Although most Americans believe that it is illegal to fire someone on the basis of sexual orientation, only 21 states, including Wisconsin, have made it illegal for employers to do so. Even in some states where employees cannot be fired on that basis, some small businesses are exempt. In some cases, a company may need to have 15 or more employees before that rule takes effect.
Wisconsin employees may be interested in an article discussing some of the issues surrounding disability insurance in America. Even though more employers are offering this type of insurance, fewer employees appear to be taking advantage of these benefits.
The United States Supreme Court unanimously decided to overturn part of a lower court's ruling rejecting the claim of a former community college official who attributed his firing to retaliation for his testimony against a state representative. The ruling could inform the handling of many future whistleblowing cases in Wisconsin and nationwide.
Wisconsin employers and employees may want to note that 14 different jurisdictions in the United States now have requirements that specifically address accommodations that must be made in the workplace for pregnant workers. Some of the requirements are at the local level, and others cover all employers in the state. Some requirements are imposed on employers with as few as one employee, and others put requirements on employers with a larger number of workers.
Some residents of Wisconsin may be familiar with the process of applying for Social Security Disability. Currently, nearly 11 million disabled people receive Social Security Disability benefits, and an additional 8.4 million receive Supplemental Security Income. However, some analysts believe that the Social Security Disability program is nearing insolvency and that action will need to be taken to prevent a 20 percent reduction in benefits by 2016.
The article, dated June 13, 2014, can be viewed here: Olson feature.pdf.
Wisconsin veterans may be concerned about multiple whistleblowers who have alleged that they faced retaliation after coming forward with stories of patient abuse and mismanagement at several VA facilities. The U.S. Office of Special Counsel has received 37 complaints from VA employees. The OSC - the agency investigating the claims involving VA facilities in 19 states - says that there appears to be a culture that punishes whistleblowers. Since May 15, the website VAOversight.org has received around 640 submissions, around 20 percent of which were filed by former and current VA employees.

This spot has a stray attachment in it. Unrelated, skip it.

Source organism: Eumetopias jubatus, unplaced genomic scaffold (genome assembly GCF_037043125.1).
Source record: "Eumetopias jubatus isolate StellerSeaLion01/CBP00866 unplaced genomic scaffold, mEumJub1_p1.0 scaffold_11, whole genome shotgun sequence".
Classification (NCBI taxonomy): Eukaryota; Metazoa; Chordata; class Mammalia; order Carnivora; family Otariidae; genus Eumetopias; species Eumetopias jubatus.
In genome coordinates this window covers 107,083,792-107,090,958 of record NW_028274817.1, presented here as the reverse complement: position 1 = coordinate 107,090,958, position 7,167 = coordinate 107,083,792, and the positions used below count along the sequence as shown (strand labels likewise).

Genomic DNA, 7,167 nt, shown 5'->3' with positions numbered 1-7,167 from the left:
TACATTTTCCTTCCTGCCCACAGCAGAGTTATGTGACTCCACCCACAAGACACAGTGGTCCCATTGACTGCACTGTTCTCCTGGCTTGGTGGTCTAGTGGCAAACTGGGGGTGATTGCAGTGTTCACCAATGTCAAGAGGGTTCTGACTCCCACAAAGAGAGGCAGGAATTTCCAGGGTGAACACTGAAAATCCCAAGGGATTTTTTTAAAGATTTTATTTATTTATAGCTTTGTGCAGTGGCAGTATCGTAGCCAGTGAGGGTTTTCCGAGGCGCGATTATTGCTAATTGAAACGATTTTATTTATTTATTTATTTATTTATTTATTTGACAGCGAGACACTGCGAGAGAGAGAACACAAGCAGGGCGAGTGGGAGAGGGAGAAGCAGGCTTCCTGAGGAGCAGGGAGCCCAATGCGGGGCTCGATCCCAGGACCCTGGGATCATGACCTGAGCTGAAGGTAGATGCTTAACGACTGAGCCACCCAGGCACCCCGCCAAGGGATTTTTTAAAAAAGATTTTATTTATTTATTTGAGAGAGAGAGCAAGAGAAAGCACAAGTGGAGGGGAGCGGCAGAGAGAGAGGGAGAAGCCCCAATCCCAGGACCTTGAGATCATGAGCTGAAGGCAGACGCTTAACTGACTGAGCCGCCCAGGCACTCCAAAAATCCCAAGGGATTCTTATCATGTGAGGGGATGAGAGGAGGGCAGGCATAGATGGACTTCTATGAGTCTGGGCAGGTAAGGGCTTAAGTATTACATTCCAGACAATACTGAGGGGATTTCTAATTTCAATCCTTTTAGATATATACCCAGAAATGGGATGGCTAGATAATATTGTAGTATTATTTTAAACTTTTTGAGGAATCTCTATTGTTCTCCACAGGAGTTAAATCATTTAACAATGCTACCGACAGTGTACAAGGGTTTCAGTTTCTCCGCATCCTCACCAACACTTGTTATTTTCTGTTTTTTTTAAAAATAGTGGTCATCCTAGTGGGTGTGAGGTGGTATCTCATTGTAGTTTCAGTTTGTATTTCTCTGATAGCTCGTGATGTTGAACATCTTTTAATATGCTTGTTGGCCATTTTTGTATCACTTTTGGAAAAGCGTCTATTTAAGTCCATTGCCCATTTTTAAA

In a scandal that affects facilities in Wisconsin and across the nation, the Office of Special Counsel is looking into 37 claims of retaliation against those who reported problems at the Veterans Affairs Department. The alleged whistleblower incidents have occurred at VA facilities across 19 states. Employees claim they have suffered retaliation after reporting incidents that include poor handling of money, not following scheduling procedures and the inappropriate restraint of patients.
Employees in Wisconsin may be interested in the recent case of a former St. Louis police chemist who was awarded $175,000 on claims she was fired for being a whistleblower. After a weeklong trial in St. Louis Circuit Court, the jury concluded that the chemist was terminated for pointing out errors in the crime lab's drug testing processes.
Sometimes a family member becomes unexpectedly ill and a person has to leave work to care for the individual. The situation typically is already stressful enough without having to worry about possibly losing one’s job as a result of the extended leave of absence. This is why the Family and Medical Leave Act is so critical for workers in Wisconsin and throughout the country: It protects them from losing their positions if they have to be gone from the office for several weeks. Going forward, employers are going to be held increasingly responsible for abiding by FMLA laws.